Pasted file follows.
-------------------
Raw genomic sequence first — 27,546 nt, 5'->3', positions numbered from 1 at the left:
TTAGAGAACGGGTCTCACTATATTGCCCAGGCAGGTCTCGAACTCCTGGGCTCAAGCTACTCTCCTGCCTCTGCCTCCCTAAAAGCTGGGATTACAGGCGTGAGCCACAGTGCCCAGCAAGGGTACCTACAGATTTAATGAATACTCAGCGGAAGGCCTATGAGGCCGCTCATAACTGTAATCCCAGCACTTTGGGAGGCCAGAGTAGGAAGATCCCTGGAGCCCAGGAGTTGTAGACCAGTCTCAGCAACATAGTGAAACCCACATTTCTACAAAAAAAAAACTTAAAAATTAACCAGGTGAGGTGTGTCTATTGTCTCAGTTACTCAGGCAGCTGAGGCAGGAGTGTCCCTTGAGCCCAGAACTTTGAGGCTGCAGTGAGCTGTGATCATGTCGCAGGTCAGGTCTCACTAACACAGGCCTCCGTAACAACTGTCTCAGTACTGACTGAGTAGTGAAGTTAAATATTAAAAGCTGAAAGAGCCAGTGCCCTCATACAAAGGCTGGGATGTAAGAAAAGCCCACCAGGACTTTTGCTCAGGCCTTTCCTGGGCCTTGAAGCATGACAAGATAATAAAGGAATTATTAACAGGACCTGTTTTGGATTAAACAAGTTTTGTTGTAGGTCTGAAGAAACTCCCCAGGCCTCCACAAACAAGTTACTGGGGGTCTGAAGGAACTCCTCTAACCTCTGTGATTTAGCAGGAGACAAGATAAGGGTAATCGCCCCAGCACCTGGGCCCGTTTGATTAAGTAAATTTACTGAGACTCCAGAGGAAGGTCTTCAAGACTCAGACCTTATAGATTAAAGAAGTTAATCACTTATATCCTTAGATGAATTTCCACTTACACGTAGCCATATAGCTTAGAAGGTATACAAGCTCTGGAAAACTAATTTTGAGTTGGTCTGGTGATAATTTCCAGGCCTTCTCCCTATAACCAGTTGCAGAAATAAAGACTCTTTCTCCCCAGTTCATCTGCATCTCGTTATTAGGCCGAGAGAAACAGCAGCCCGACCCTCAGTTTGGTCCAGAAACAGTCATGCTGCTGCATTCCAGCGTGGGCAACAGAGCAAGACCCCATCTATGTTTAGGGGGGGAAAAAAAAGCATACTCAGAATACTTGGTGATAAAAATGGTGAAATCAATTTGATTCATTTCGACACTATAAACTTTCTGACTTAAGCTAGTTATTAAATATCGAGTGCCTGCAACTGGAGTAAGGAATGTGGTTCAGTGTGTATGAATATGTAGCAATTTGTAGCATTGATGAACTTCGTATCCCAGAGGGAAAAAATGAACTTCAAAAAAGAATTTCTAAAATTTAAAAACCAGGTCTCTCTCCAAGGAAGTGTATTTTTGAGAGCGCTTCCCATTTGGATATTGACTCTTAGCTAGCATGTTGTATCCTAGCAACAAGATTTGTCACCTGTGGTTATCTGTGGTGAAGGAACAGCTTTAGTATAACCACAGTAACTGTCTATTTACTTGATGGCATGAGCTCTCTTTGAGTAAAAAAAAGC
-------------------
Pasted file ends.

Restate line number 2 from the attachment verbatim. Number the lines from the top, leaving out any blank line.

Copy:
TTAGAGAACGGGTCTCACTATATTGCCCAGGCAGGTCTCGAACTCCTGGGCTCAAGCTACTCTCCTGCCTCTGCCTCCCTAAAAGCTGGGATTACAGGCGTGAGCCACAGTGCCCAGCAAGGGTACCTACAGATTTAATGAATACTCAGCGGAAGGCCTATGAGGCCGCTCATAACTGTAATCCCAGCACTTTGGGAGGCCAGAGTAGGAAGATCCCTGGAGCCCAGGAGTTGTAGACCAGTCTCAGCAACATAGTGAAACCCACATTTCTACAAAAAAAAAACTTAAAAATTAACCAGGTGAGGTGTGTCTATTGTCTCAGTTACTCAGGCAGCTGAGGCAGGAGTGTCCCTTGAGCCCAGAACTTTGAGGCTGCAGTGAGCTGTGATCATGTCGCAGGTCAGGTCTCACTAACACAGGCCTCCGTAACAACTGTCTCAGTACTGACTGAGTAGTGAAGTTAAATATTAAAAGCTGAAAGAGCCAGTGCCCTCATACAAAGGCTGGGATGTAAGAAAAGCCCACCAGGACTTTTGCTCAGGCCTTTCCTGGGCCTTGAAGCATGACAAGATAATAAAGGAATTATTAACAGGACCTGTTTTGGATTAAACAAGTTTTGTTGTAGGTCTGAAGAAACTCCCCAGGCCTCCACAAACAAGTTACTGGGGGTCTGAAGGAACTCCTCTAACCTCTGTGATTTAGCAGGAGACAAGATAAGGGTAATCGCCCCAGCACCTGGGCCCGTTTGATTAAGTAAATTTACTGAGACTCCAGAGGAAGGTCTTCAAGACTCAGACCTTATAGATTAAAGAAGTTAATCACTTATATCCTTAGATGAATTTCCACTTACACGTAGCCATATAGCTTAGAAGGTATACAAGCTCTGGAAAACTAATTTTGAGTTGGTCTGGTGATAATTTCCAGGCCTTCTCCCTATAACCAGTTGCAGAAATAAAGACTCTTTCTCCCCAGTTCATCTGCATCTCGTTATTAGGCCGAGAGAAACAGCAGCCCGACCCTCAGTTTGGTCCAGAAACAGTCATGCTGCTGCATTCCAGCGTGGGCAACAGAGCAAGACCCCATCTATGTTTAGGGGGGGAAAAAAAAGCATACTCAGAATACTTGGTGATAAAAATGGTGAAATCAATTTGATTCATTTCGACACTATAAACTTTCTGACTTAAGCTAGTTATTAAATATCGAGTGCCTGCAACTGGAGTAAGGAATGTGGTTCAGTGTGTATGAATATGTAGCAATTTGTAGCATTGATGAACTTCGTATCCCAGAGGGAAAAAATGAACTTCAAAAAAGAATTTCTAAAATTTAAAAACCAGGTCTCTCTCCAAGGAAGTGTATTTTTGAGAGCGCTTCCCATTTGGATATTGACTCTTAGCTAGCATGTTGTATCCTAGCAACAAGATTTGTCACCTGTGGTTATCTGTGGTGAAGGAACAGCTTTAGTATAACCACAGTAACTGTCTATTTACTTGATGGCATGAGCTCTCTTTGAGTAAAAAAAAGC